Mars


Jupiter is a large gas planet whose clouds change colors daily. This planet is made mostly of hydrogen and helium gases. Jupiter gives off two times more heat than it gets from the Sun. It shines very brightly in the night sky for nine months of the year when it is closest to Earth. Huge areas of swirling gases can be found in Jupiter's atmosphere. The largest swirling area of gas is called the Great Red Spot. Scientists believe this is a large hurricane-like storm which has lasted for hundreds of years. Large bolts of lightning have also been seen in Jupiter's atmosphere. Pictures taken by space probes have shown thin rings around Jupiter. As of January 2011, Jupiter has 50 named moons. 13 more have been discovered but not given official status or names. One of Jupiter's moons, Io, has active volcanoes on it. Areas on Io that are near the volcanoes are very, very hot.
 Planet Jupiter

Saturn is a very large gas planet which spins very rapidly on its axis. It spins so fast that it flattens out the top and the bottom of the planet. The fast spin also causes Saturn to bulge at its equator. Saturn's atmosphere has winds which can blow at over 1800 kilometers per hour! The white spots on Saturn are believed to be powerful storms. Saturn is surrounded by over 1000 rings made of ice and dust. Some of the rings are very thin and some are very thick. The size of the particles in the rings range from pebble-size to house-size. Scientists believe that the particles came from the destruction of moons circling the planet. As comets and meteorites smashed the moons, Saturn's gravitational pull shaped the particles into rings. Saturn has at least 53 moons. Some of these moons orbit the planet within the rings, creating gaps in the rings.
 Saturn


Uranus tilts over so far on its axis that it rotates on its side. Because of this, its poles are sometimes pointed almost directly at the Sun. Uranus' atmosphere is made up of hydrogen, helium, and methane. The temperature in the upper atmosphere is very cold. The cold methane gas is what gives Uranus its blue-green color. The rapid rotation of Uranus causes winds up to 600 kilometers per hour to blow in its atmosphere. Uranus has eleven known rings which contain dark, boulder-sized particles. Uranus has 27 named moons. Some of these moons are less than 100 kilometers wide and black as coal.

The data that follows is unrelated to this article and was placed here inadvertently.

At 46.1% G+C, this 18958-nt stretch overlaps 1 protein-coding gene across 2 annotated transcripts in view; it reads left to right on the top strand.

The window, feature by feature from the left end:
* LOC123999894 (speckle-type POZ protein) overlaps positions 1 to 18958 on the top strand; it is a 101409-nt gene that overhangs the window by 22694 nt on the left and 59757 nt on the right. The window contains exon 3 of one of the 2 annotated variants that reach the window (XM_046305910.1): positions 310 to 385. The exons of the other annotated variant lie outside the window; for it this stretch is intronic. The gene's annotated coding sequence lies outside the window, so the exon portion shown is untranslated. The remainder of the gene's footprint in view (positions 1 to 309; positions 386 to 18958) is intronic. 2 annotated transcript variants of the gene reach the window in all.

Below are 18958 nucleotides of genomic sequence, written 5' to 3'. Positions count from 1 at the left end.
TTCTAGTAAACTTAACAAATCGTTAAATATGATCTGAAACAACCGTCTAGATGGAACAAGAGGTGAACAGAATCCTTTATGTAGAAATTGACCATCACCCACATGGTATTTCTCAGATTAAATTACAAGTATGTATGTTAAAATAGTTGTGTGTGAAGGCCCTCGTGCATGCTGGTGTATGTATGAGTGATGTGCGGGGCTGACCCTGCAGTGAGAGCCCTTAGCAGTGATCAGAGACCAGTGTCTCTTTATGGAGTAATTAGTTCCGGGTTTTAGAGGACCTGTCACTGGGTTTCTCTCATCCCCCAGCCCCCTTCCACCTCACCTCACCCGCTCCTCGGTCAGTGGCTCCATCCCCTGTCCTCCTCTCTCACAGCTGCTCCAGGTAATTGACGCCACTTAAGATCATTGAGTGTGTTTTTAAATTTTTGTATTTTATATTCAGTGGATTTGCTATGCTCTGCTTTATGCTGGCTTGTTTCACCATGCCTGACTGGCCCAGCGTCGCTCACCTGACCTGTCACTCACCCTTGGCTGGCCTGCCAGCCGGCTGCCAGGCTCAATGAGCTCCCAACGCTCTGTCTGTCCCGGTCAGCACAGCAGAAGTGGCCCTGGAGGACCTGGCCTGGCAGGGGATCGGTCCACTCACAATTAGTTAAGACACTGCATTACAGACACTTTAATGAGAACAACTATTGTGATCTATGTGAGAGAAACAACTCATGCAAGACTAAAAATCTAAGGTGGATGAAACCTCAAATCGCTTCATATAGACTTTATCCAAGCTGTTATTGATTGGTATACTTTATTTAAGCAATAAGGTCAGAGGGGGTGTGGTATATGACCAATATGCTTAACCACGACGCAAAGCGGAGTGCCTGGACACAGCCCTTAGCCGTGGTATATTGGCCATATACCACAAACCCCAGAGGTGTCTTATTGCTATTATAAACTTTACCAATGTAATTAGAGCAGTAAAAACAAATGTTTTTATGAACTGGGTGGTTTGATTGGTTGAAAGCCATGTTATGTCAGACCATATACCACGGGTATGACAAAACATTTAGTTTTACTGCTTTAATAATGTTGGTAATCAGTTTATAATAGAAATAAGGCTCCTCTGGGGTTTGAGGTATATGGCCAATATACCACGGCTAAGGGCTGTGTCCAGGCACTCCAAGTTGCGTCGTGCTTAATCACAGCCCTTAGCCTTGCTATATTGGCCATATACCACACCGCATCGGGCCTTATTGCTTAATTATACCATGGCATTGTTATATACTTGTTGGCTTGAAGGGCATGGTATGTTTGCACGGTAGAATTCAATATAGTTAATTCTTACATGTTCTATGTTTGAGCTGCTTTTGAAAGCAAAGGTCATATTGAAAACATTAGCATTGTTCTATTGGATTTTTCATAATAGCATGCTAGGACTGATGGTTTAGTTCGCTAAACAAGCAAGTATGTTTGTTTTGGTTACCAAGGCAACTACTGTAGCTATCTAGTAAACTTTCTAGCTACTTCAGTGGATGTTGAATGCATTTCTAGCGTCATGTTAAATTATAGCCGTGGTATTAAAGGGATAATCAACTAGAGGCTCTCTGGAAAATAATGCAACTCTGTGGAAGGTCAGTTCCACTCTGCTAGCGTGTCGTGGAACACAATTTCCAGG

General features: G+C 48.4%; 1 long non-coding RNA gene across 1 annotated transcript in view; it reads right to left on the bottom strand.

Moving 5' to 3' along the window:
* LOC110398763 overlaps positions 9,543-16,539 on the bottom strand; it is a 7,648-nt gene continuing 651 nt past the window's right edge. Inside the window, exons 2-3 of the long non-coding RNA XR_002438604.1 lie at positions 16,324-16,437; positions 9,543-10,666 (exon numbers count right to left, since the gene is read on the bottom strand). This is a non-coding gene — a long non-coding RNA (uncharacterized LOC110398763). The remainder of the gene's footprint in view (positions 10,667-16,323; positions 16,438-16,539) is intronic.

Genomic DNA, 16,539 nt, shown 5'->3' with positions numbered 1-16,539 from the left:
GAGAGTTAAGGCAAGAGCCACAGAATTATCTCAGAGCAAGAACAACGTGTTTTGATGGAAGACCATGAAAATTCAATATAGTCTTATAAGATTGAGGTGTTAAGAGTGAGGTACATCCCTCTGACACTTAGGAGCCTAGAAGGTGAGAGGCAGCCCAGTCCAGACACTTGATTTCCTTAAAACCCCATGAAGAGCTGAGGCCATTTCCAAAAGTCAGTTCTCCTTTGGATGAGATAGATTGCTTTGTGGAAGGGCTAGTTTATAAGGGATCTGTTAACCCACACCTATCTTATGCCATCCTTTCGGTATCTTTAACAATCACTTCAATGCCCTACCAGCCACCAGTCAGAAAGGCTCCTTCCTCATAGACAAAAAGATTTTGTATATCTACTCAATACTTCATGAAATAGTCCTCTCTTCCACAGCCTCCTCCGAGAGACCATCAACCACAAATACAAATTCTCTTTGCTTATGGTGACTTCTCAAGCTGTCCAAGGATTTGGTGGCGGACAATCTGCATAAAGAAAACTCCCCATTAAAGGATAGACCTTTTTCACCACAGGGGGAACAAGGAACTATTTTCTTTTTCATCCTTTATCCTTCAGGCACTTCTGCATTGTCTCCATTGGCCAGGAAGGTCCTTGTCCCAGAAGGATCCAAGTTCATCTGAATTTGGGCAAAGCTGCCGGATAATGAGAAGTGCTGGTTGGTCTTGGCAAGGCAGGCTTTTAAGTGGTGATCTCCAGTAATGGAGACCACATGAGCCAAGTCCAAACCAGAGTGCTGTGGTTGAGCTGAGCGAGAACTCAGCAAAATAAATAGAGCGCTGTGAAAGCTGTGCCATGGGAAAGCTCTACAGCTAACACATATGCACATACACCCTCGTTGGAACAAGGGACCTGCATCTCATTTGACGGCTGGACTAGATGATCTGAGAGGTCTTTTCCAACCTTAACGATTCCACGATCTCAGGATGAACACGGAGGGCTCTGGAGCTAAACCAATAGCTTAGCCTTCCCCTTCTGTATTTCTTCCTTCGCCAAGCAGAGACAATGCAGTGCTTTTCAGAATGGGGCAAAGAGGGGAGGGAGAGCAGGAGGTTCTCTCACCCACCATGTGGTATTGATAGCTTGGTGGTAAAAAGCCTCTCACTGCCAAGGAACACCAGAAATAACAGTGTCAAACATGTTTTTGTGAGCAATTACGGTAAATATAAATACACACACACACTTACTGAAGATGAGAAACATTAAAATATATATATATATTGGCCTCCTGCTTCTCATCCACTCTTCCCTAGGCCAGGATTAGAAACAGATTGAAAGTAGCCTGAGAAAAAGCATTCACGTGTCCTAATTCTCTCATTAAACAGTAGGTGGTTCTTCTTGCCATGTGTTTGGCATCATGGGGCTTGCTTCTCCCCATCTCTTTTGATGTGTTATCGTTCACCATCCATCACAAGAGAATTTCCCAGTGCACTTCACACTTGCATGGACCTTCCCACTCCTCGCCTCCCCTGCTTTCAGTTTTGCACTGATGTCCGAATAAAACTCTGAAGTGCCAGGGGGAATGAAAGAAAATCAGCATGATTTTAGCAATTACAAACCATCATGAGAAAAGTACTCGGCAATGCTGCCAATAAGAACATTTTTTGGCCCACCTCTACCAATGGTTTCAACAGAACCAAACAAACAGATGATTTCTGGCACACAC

Uranus


 Neptune and Uranus are very much alike. They are both large gas planets that look like big blue-green balls in the sky. Neptune has winds in its atmosphere which blow at over 2000 kilometers per hour! This planet has large, dark circles on its surface which astronomers believe to be storms. Neptune has two thick and two thin rings which surround it. Neptune also has thirteen known moons. Four of these moons orbit the planet within the rings. One of Neptune's moons, Triton, orbits the planet in a direction opposite to Neptune's other moons. Neptune is the farthest planet from the Sun.
Neptune



For many years, Pluto was thought of as the farthest known planet from the Sun. It has a very unusual orbit. Once every 248 Earth years, Pluto swings inside the orbit of Neptune. It stays there for twenty years. During those twenty years, Pluto is closer to the Sun than Neptune. While it is closer to the Sun, Pluto has an atmosphere. The methane and nitrogen frozen at the poles thaw out, rise, and temporarily form an atmosphere. As it moves toward its farthest point from the Sun, Pluto's atmosphere freezes and falls back to the ground. Since the year 2000, astronomers realized that Pluto was not like the other eight planets but very much like a new group of objects found in the outer solar system. In 2006, astronomers re-classified Pluto to be a dwarf planet.

Pluto has three moons. Pluto's largest moon, Charon, is half the size of Pluto. In 2005, astronomers observed two more moons of Pluto. The moons were named Nix and Hydra.
Pluto